Wednesday, August 24, 2011

Shortening the School Week is a bad way to save money

Or, at the very least, it exposes how much of the school day is utterly wasted.
Some South Dakota Schools Cut Costs By Cutting a Day

By: Nick Carbone, Time magazine
It'll be a three-day weekend every weekend for many students across the Mount Rushmore state. As schools start to return to session in South Dakota, more than one-fourth of students in the state will only be in class from Monday through Thursday. Budget constraints have led the Irene-Wakonda school district, for one, to hack off a day from the school week. Larry Johnke, superintendant of the district in southeastern South Dakota, says the change will save his schools more than $50,000 per year. In order to make up for the missing day, the school will add 30 minutes to each of the other four days and shorten the daily lunch break.
So they add 30 minutes to each of four days and shorten the lunch break. That's explicitly stating that Friday is "worth" only about 2 hours.  In our school, there's a lot of assemblies and early dismissals for sports but I can't see the savings in this plan.  The long weekend is nice, but somehow you've got to have time in class.  I now note that weeks with holidays, like Veterans Day, Labor Day, Memorial Day rearrange the four days around the holiday so that lessens the hit a little -- total of 151 days of school.

Seat-time isn't the only thing that is important and no one can legitimately claim that increasing it will absolutely improve education, but I can't imagine making the argument that decreasing it will help either.
But other schools in the state show that kids haven't suffered with a shortened school week. The Deuel school district in eastern S.D. switched to a four-day week four years ago, saving more than $100,000 and leading to no slump in academic achievement. In fact, Deuel's superintendent Dean Christensen tells the Associated Press that their failure rate has declined because they've used the spare day for extra tutoring.
"Leading to no slump" seems a deliberate choice of words -- was there no improvement? Are they still as crappy as they were or as great as they were? If they can drop 15% of the time, were the faculty utilizing their time wisely in the first place?  Could they have gotten MORE done and made more improvements if they changed policies to encourage academics?  Using Friday for tutoring is a neat idea but seems a stop-gap. 3-day weekends do appeal, though.

Judging from the numbers, I'd guess there are about 25 teachers involved, so each probably gave up $1000 or so.  I hope the support staff didn't lose 20% of their hours in this.  Teachers are salaried employees and can withstand that hit, but paras and staff are hourly. That would be devastating to most of them. If these savings are entirely from the pay of the staff and paras, that's just crap.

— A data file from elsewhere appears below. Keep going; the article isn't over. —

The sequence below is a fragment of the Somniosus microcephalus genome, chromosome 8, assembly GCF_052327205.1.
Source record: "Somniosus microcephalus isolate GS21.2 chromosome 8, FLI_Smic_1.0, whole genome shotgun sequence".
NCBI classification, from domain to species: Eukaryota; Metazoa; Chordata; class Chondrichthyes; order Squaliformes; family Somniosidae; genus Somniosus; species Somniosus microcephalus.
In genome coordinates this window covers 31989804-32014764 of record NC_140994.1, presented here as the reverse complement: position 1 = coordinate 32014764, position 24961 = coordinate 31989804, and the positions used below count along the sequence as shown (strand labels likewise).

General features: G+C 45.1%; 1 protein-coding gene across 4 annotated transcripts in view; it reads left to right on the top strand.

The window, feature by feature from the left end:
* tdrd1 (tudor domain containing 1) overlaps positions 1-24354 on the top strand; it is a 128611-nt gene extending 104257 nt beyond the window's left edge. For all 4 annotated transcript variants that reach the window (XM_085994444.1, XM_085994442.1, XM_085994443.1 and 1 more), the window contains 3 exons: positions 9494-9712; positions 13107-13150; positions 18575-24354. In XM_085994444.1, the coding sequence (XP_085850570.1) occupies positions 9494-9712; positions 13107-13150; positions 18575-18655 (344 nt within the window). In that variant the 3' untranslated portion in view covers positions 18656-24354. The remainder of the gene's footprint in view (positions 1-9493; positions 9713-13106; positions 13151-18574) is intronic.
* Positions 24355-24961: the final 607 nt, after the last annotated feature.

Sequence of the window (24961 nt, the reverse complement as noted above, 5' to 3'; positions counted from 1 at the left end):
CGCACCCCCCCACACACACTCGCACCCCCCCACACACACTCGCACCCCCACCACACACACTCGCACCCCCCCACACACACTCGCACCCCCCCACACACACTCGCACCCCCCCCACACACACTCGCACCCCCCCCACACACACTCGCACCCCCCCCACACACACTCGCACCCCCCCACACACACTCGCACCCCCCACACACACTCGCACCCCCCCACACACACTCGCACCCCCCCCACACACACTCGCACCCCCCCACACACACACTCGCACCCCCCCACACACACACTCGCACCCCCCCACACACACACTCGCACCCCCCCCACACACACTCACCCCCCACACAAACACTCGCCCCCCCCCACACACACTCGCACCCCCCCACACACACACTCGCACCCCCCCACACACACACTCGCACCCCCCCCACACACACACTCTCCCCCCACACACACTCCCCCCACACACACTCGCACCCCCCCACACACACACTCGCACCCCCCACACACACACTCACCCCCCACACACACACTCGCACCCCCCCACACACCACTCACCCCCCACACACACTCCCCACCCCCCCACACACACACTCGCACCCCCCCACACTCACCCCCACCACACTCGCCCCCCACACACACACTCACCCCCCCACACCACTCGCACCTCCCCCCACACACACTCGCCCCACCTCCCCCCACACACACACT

This just in, and on the "let's make the day longer" side of the argument:

Chicago Public Schools plans to add 90 minutes to the school day and two weeks to the year.
Schools chief Jean-Claude Brizard offered a 2 percent raise for elementary teachers, if the union agrees to longer K-8 school days in the coming school year. The union had agreed to accept a 2 percent raise.  This proposal amounts to a 28 percent pay cut, teachers complain. Chicago’s school day now runs from 9 am to 2:45 pm, one of the shortest in the country. Rahm Emanuel, the city’s new mayor, made extending the school day a campaign pledge.

Interesting how a longer day at the same amount gets called a "28% pay cut". Are all those teachers working an extra job in the morning? (That's assuming that the day will now start at 7:30.)


  1. 9:00 - 2:45?? Are you kidding me? Our school goes from 8:00-4:00. This morning I got to school at 7:00 and left at 5:30.

    What is interesting is that my first year, our bell schedule was 8:40-2:50. I can't remember when the day started lengthening, but I know its been 8:00-4:00 for quite awhile. Even with the longer day, I still don't feel there are enough hours in the day or enough days in the year to teach them everything they need to know to be successful at the next level.

  2. Maybe someday--and I say this as I feed my pet unicorn a treat--people will realize that education has much more to do with *culture* than it does with seat-time.